April 21, 2024


A Chinese scientist who was captured for his role in creating the world’s first genetically edited babies says he has returned to his laboratory to work on treating Alzheimer’s and other genetic diseases.

In a maintenance with a Japanese newspaper, He Jiankui said he had resumed research on human embryo genome editing, despite the controversy over the ethics of artificial gene rewriting, which some critics predicted would lead to a demand for “designer babies” would lead

“We will use discarded human embryos and comply with both domestic and international rules,” he told the Mainichi Shimbun, adding that he had no plans to produce more genome-edited babies. He previously used a tool known as Crispr-Cas9 to rewrite DNA in embryos.

In 2019 a court China He was sentenced to three years in prison for breaching medical regulations after he claimed the previous year that he had created genetically modified twin sisters, Lulu and Nana, before birth.

Sent his experiments shock waves by the medical and scientific world. He was widely condemned for going ahead with the risky, ethically controversial and medically unjustified procedure with insufficient consent from the families involved.

The court found that He falsified documents from an ethics review panel that was used to recruit couples for his research.

He said he had a custom no editing procedure known as Crispr-Cas9 to rewrite the DNA in the sisters’ embryos – modifications he claims will make the children immune to HIV.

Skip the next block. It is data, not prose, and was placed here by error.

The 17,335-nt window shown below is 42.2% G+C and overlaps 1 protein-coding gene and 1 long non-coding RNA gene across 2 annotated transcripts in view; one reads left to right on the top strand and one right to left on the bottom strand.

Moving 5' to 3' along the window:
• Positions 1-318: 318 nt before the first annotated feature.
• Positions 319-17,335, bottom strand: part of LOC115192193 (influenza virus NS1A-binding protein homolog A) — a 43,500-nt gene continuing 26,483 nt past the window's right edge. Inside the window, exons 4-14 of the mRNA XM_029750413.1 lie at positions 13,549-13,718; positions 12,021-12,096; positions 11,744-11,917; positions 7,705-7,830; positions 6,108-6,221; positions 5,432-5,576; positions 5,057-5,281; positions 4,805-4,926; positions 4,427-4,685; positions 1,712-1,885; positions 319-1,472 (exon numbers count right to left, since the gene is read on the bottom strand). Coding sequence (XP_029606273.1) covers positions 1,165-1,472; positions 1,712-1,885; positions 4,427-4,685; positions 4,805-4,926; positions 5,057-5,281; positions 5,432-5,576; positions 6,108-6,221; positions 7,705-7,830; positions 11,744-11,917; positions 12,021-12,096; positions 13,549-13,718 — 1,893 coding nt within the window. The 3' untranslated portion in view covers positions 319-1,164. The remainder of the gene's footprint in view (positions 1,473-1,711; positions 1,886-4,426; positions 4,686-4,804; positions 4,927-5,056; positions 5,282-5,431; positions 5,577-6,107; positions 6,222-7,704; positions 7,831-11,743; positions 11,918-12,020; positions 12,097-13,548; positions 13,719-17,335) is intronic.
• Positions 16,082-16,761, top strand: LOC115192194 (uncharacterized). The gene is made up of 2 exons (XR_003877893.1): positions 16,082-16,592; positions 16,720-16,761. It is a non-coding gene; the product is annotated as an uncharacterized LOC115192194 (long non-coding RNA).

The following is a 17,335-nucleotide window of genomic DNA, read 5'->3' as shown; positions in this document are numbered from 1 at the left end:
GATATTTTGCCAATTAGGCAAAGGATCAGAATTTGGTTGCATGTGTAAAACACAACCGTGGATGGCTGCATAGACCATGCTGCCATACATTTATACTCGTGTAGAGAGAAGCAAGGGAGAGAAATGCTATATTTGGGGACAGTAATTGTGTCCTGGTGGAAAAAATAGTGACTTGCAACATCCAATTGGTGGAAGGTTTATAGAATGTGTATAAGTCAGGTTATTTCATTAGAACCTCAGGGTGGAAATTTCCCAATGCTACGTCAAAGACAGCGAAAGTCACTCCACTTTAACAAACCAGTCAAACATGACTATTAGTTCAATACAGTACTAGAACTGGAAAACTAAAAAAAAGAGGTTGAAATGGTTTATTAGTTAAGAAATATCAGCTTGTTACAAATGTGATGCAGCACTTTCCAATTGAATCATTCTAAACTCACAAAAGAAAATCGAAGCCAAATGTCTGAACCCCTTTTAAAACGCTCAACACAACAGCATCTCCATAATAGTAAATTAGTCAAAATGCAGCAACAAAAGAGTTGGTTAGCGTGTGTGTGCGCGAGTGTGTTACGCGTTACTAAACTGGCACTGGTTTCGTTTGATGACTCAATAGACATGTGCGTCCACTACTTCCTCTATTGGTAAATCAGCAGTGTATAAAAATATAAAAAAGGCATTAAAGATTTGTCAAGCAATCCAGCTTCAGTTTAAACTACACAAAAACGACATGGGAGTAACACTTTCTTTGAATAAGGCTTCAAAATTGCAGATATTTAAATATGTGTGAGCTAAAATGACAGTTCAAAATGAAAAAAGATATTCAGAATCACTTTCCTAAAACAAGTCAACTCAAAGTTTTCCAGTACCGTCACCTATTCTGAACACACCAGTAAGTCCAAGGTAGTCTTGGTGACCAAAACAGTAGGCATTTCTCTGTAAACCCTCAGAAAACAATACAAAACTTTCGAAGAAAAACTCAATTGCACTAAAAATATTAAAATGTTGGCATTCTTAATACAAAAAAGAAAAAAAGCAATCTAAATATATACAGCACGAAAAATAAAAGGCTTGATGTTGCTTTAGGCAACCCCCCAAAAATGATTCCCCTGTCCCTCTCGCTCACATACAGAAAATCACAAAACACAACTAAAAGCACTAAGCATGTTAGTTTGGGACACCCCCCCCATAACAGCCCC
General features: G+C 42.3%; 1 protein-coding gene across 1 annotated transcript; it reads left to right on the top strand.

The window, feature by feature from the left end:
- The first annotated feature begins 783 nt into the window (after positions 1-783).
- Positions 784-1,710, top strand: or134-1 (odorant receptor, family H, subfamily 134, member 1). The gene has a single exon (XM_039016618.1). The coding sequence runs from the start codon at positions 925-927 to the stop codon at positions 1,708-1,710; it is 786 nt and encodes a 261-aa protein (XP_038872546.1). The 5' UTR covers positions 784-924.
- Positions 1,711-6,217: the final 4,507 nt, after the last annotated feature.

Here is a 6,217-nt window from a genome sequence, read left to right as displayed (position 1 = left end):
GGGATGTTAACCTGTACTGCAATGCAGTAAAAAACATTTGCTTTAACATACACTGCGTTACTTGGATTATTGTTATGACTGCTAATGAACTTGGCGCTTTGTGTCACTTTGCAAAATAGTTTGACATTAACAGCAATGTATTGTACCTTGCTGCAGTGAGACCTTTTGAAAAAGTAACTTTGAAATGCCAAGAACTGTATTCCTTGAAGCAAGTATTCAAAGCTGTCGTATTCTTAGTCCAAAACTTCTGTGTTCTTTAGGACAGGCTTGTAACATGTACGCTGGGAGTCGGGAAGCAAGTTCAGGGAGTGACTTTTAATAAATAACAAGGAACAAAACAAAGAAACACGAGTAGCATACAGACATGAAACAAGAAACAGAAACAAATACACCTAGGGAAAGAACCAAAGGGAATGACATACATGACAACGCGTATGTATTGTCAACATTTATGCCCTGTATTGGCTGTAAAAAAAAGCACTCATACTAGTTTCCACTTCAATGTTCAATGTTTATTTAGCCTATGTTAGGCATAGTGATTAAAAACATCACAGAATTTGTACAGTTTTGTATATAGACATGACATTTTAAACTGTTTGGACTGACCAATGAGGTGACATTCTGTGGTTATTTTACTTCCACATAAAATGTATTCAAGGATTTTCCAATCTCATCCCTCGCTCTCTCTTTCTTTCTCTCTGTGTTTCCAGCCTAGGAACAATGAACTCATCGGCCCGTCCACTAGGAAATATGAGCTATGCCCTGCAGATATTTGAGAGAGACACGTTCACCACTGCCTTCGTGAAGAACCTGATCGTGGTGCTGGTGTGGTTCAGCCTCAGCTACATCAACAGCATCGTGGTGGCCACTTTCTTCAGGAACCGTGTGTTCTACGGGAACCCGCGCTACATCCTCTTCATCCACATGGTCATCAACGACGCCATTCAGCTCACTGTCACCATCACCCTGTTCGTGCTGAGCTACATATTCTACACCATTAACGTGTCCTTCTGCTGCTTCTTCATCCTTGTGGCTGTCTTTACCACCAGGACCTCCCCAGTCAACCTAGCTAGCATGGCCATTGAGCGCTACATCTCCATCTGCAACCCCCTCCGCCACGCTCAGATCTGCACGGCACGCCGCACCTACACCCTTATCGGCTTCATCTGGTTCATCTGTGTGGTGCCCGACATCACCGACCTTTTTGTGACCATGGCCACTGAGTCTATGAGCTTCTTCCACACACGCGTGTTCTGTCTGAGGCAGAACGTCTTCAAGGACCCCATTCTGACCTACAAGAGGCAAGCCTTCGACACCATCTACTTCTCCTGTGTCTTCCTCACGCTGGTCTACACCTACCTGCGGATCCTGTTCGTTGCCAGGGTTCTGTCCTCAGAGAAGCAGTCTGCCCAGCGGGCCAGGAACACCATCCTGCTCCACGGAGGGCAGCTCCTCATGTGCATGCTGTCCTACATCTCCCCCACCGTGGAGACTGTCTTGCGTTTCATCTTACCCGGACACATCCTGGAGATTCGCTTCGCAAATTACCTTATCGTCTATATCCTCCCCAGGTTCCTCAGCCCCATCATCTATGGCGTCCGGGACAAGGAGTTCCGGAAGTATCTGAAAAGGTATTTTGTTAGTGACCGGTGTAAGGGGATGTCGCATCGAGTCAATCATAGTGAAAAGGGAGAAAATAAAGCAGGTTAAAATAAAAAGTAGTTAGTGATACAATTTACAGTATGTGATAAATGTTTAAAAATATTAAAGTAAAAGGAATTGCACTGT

He continued defend his work, despite widespread criticism, says he is “proud” of creating Lulu and Nana. A third girl was born in 2019 as a result of similar experiments.

He told the Mainichi that he hopes to use genome editing in human embryos to develop treatments for rare genetic diseases such as Duchenne muscular dystrophy and familial Alzheimer’s disease at three laboratories he has opened since his release from prison in 2022.

He said the three genome-edited children are “perfectly healthy and have no problems with their growth,” according to the newspaper, adding that the twins, now 5 years old, attend kindergarten.

“The results of analysis [the children’s] whole gene sequencing shows that there were no changes to the genes except for the medical purpose, which provides evidence that genome editing was safe,” he told the Mainichi. “I am proud to have helped families who wanted healthy children.”

He told the Guardian in 2023 that he acted “too quickly” by proceeding with the procedure but stopped short of expressing regret or apologizing.

In his interview with the Mainichi, he said society will “eventually” accept human embryo gene editing in the search for treatments for genetic diseases.



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